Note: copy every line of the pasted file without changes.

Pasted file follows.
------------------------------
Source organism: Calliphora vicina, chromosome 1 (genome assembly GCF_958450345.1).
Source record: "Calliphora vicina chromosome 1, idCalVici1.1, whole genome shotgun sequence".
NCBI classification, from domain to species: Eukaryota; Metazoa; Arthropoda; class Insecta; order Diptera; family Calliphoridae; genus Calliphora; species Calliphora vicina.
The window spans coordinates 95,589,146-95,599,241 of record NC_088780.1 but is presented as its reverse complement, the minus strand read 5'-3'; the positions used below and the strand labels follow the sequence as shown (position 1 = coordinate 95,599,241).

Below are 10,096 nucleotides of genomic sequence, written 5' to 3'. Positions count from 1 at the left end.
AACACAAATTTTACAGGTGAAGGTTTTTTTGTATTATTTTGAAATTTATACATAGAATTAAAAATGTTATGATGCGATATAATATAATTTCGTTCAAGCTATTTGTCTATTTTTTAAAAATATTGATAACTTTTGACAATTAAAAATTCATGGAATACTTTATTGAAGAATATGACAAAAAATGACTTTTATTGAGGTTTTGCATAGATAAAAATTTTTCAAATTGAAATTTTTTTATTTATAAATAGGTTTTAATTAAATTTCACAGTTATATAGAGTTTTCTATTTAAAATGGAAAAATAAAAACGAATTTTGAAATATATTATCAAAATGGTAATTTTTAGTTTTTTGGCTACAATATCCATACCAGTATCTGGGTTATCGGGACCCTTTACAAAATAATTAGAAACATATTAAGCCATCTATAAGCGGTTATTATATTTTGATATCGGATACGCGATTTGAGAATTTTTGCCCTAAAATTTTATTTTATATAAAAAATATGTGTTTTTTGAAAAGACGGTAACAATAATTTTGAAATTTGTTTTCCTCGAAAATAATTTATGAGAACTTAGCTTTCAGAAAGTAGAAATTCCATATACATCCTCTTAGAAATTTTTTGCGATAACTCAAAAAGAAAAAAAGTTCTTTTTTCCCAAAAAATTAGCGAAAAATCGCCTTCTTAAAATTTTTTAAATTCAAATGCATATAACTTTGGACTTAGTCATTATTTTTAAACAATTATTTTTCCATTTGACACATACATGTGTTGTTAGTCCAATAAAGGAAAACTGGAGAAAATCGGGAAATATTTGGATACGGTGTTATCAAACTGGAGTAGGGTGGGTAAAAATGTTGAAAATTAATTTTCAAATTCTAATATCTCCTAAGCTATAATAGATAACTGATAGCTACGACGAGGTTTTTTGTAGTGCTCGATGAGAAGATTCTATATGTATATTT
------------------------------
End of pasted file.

Source organism: Calliphora vicina, chromosome 1 (genome assembly GCF_958450345.1).
Source record: "Calliphora vicina chromosome 1, idCalVici1.1, whole genome shotgun sequence".
NCBI classification, from domain to species: Eukaryota; Metazoa; Arthropoda; class Insecta; order Diptera; family Calliphoridae; genus Calliphora; species Calliphora vicina.
The window spans coordinates 95,589,146-95,599,241 of record NC_088780.1 but is presented as its reverse complement, the minus strand read 5'-3'; the positions used below and the strand labels follow the sequence as shown (position 1 = coordinate 95,599,241).

Below are 10,096 nucleotides of genomic sequence, written 5' to 3'. Positions count from 1 at the left end.
AACACAAATTTTACAGGTGAAGGTTTTTTTGTATTATTTTGAAATTTATACATAGAATTAAAAATGTTATGATGCGATATAATATAATTTCGTTCAAGCTATTTGTCTATTTTTTAAAAATATTGATAACTTTTGACAATTAAAAATTCATGGAATACTTTATTGAAGAATATGACAAAAAATGACTTTTATTGAGGTTTTGCATAGATAAAAATTTTTCAAATTGAAATTTTTTTATTTATAAATAGGTTTTAATTAAATTTCACAGTTATATAGAGTTTTCTATTTAAAATGGAAAAATAAAAACGAATTTTGAAATATATTATCAAAATGGTAATTTTTAGTTTTTTGGCTACAATATCCATACCAGTATCTGGGTTATCGGGACCCTTTACAAAATAATTAGAAACATATTAAGCCATCTATAAGCGGTTATTATATTTTGATATCGGATACGCGATTTGAGAATTTTTGCCCTAAAATTTTATTTTATATAAAAAATATGTGTTTTTTGAAAAGACGGTAACAATAATTTTGAAATTTGTTTTCCTCGAAAATAATTTATGAGAACTTAGCTTTCAGAAAGTAGAAATTCCATATACATCCTCTTAGAAATTTTTTGCGATAACTCAAAAAGAAAAAAAGTTCTTTTTTCCCAAAAAATTAGCGAAAAATCGCCTTCTTAAAATTTTTTAAATTCAAATGCATATAACTTTGGACTTAGTCATTATTTTTAAACAATTATTTTTCCATTTGACACATACATGTGTTGTTAGTCCAATAAAGGAAAACTGGAGAAAATCGGGAAATATTTGGATACGGTGTTATCAAACTGGAGTAGGGTGGGTAAAAATGTTGAAAATTAATTTTCAAATTCTAATATCTCCTAAGCTATAATAGATAACTGATAGCTACGACGAGGTTTTTTGTAGTGCTCGATGAGAAGATTCTATATGTATATTT